Western Mail, 10th September 2010
As a child, Melanie Hamer loved to watch Crown Court on a black and white TV with her grandparents, now she runs her own law firm. WM’s Emily Woodrow talks to the divorce lawyer about achieving “more than she imagined possible”
Growing up in Aberdare, Melanie Hamer had a very happy childhood.
Her parents, dad John, a painter, and mum Audrey, who worked for the local council, didn’t have a huge amount of money, but what they did have they spent on her and her younger sister Deborah rather than material things for themselves.
“This meant when the ice cream van came round on a Sunday we were allowed something, whereas our friends weren’t”, says Melanie.
She lived in a typical terraced Valleys house surrounded by her friends, but as her mother worked, she spent her school holidays with her grandparents, which is where her dreams of becoming a lawyer began.
The 45-year-old says: “We used to watch Crown Court together on a black and white television and I was fascinated by it, so by the age of 13 I’d decided that was what I wanted to do, despite coming from a very working class background and having no lawyers in my family.
“I worked very hard in school. I wasn’t the perfect pupil, and talking too much often resulted in me having to sit at the front with the teacher, but I always got good grades when it really mattered.
“When I applied to university to do law, someone suggested I was aiming too high. I don’t think they realised I would rise to the challenge, but I was determined that this was what I wanted to do.
“I’m a great believer of covering every angle, and as I wasn’t wholly convinced I’d get the grades for university, I’d managed to get myself a job in Lloyds bank in Merthyr Tydfil as a back-up.
“I was due to start work on the Monday, but when I got my results on the Thursday before, I had to call them and say I wouldn’t need the job.
“I think my mum wanted me to take the job so I could stay at home, but I know she was proud of me for going to university.
“She wasn’t the sort of mum who would say so, but when she died of cancer in 2002, I had to go through her papers looking for a will and I came across every press cutting there’d ever been about me and my professional life – that spoke volumes to me.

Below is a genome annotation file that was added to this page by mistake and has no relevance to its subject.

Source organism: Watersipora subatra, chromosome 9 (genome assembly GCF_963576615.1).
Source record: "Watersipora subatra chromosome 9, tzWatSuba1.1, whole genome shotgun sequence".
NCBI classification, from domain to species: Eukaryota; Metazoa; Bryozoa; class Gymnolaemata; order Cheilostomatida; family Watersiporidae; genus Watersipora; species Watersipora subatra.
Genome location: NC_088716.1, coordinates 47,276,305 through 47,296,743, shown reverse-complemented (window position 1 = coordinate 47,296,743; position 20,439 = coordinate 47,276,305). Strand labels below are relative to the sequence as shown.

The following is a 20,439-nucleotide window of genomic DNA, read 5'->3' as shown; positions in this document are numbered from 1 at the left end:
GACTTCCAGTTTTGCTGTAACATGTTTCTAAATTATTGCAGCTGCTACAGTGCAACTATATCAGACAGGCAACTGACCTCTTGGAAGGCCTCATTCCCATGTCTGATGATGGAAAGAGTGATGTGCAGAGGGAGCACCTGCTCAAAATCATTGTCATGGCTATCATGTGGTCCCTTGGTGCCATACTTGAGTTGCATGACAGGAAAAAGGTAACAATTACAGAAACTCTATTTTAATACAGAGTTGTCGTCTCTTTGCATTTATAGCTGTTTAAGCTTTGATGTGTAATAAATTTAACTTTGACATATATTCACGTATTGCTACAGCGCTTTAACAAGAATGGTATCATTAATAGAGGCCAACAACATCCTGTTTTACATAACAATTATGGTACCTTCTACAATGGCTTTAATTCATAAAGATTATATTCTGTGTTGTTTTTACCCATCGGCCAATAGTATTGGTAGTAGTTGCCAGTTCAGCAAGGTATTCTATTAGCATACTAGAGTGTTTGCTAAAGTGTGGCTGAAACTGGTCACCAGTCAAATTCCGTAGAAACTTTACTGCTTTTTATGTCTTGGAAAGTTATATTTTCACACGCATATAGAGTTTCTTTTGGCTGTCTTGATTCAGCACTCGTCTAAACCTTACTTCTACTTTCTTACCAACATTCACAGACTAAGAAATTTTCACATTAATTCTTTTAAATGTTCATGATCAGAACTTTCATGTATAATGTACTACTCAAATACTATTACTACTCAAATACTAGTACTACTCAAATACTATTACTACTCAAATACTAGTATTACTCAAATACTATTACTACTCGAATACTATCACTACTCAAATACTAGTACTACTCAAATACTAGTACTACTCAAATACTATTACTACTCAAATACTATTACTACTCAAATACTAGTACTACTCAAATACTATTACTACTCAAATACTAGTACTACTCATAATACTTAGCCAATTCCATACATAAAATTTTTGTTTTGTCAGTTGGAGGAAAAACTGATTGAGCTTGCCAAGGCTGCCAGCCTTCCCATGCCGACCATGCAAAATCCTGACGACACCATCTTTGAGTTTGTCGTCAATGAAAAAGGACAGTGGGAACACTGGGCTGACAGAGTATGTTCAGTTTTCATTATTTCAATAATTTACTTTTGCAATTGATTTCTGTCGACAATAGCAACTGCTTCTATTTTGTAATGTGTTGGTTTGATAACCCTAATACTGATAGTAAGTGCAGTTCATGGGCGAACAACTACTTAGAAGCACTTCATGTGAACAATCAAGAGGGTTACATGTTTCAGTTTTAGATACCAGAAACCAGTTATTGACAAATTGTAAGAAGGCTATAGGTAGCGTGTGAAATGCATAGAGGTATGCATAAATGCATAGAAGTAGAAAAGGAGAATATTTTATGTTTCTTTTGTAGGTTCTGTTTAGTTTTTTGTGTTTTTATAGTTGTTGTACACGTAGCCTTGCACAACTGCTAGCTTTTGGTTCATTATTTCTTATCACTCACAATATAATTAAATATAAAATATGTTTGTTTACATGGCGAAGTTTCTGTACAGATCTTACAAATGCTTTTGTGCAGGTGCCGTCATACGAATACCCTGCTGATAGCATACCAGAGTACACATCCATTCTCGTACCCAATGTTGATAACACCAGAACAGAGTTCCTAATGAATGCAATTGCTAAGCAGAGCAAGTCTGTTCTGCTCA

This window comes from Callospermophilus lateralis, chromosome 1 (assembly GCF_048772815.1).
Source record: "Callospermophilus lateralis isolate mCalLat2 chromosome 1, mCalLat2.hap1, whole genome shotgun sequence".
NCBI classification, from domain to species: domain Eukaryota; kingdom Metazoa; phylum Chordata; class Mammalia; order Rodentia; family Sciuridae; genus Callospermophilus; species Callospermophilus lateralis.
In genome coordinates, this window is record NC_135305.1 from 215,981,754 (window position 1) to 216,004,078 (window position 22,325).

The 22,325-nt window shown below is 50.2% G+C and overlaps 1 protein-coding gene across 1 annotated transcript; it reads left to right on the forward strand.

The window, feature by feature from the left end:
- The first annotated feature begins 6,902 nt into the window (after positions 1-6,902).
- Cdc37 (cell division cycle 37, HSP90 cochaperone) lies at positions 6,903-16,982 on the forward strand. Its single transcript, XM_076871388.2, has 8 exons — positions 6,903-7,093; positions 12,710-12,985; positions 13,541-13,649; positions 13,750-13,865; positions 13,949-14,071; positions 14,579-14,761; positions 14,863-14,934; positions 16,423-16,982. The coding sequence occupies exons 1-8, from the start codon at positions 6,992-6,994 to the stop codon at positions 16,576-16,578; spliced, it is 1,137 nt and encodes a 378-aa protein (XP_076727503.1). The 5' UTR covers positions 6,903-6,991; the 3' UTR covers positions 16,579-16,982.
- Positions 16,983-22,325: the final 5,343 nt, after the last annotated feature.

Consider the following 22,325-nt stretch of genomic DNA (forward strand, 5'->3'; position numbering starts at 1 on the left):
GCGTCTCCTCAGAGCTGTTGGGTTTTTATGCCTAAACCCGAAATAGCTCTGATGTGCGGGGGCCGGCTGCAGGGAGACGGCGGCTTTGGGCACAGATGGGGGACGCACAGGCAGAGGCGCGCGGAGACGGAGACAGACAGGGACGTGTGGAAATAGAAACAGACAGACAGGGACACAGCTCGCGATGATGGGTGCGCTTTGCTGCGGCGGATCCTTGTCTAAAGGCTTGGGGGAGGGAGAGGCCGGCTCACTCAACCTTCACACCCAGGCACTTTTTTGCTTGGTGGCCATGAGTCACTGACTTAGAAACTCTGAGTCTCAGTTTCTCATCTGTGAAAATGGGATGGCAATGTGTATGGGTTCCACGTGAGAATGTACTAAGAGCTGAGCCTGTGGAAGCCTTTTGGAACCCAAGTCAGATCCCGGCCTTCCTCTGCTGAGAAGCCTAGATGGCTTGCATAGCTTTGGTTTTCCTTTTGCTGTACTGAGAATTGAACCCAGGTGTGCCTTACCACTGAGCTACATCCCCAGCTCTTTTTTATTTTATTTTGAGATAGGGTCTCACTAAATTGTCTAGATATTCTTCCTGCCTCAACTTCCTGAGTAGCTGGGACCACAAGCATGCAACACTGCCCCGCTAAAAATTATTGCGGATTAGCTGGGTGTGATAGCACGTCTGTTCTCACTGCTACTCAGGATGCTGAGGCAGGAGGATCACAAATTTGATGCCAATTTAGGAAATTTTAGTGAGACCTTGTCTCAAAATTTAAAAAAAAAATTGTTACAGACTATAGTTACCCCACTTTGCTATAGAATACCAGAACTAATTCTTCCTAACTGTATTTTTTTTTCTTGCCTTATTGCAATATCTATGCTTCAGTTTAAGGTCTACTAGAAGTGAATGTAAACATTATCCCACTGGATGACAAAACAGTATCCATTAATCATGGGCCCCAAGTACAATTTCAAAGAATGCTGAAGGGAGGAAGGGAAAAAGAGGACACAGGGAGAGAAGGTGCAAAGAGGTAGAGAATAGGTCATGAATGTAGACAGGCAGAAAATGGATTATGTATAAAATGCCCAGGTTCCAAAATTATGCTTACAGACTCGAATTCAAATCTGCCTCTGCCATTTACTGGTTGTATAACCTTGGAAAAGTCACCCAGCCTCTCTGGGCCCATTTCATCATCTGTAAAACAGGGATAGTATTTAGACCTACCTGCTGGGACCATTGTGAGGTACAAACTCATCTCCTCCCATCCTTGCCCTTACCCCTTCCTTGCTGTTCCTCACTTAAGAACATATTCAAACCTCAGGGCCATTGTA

“My dad however is incredibly verbal about his pride and will tell anyone he speaks to at any given opportunity what I now do for a living, sometimes to my embarrassment.”
She adds: “Choosing where to study was hard.
“All my friends were going to Swansea and that was where I wanted to go as I’d holidayed there during my childhood and loved the idyllic lifestyle it offered, but they didn’t do law so I couldn’t go.
“I initially wanted to go to Southampton and Aberystwyth was only my fourth choice, but when I went to visit I fell in love with it.
“I went to Aberystwyth knowing no-one and having never lived away from home before and that was daunting, but in hindsight it was good, because I had no choice but to make friends very quickly.”
Melanie’s years at university were some of the best of her life. Having come from an all girls’ school, she enjoyed being able to have boys who were just friends and she grew close to a number of Irish students who she claims had “an incredible sense of humour and a great knowledge of how to party”.
From there, she went to Guildford Law School, which she confesses was a complete culture shock.
“The majority of other students there had come from Oxford or Cambridge, and they were nowhere near as friendly as the ones I was used to”, she admits.
“They had great difficulty understanding my accent and a number of them were quite condescending saying they didn’t even know there was a university in Aberystwyth.
“It was only when I started coming top of the class that they’d invite me to parties.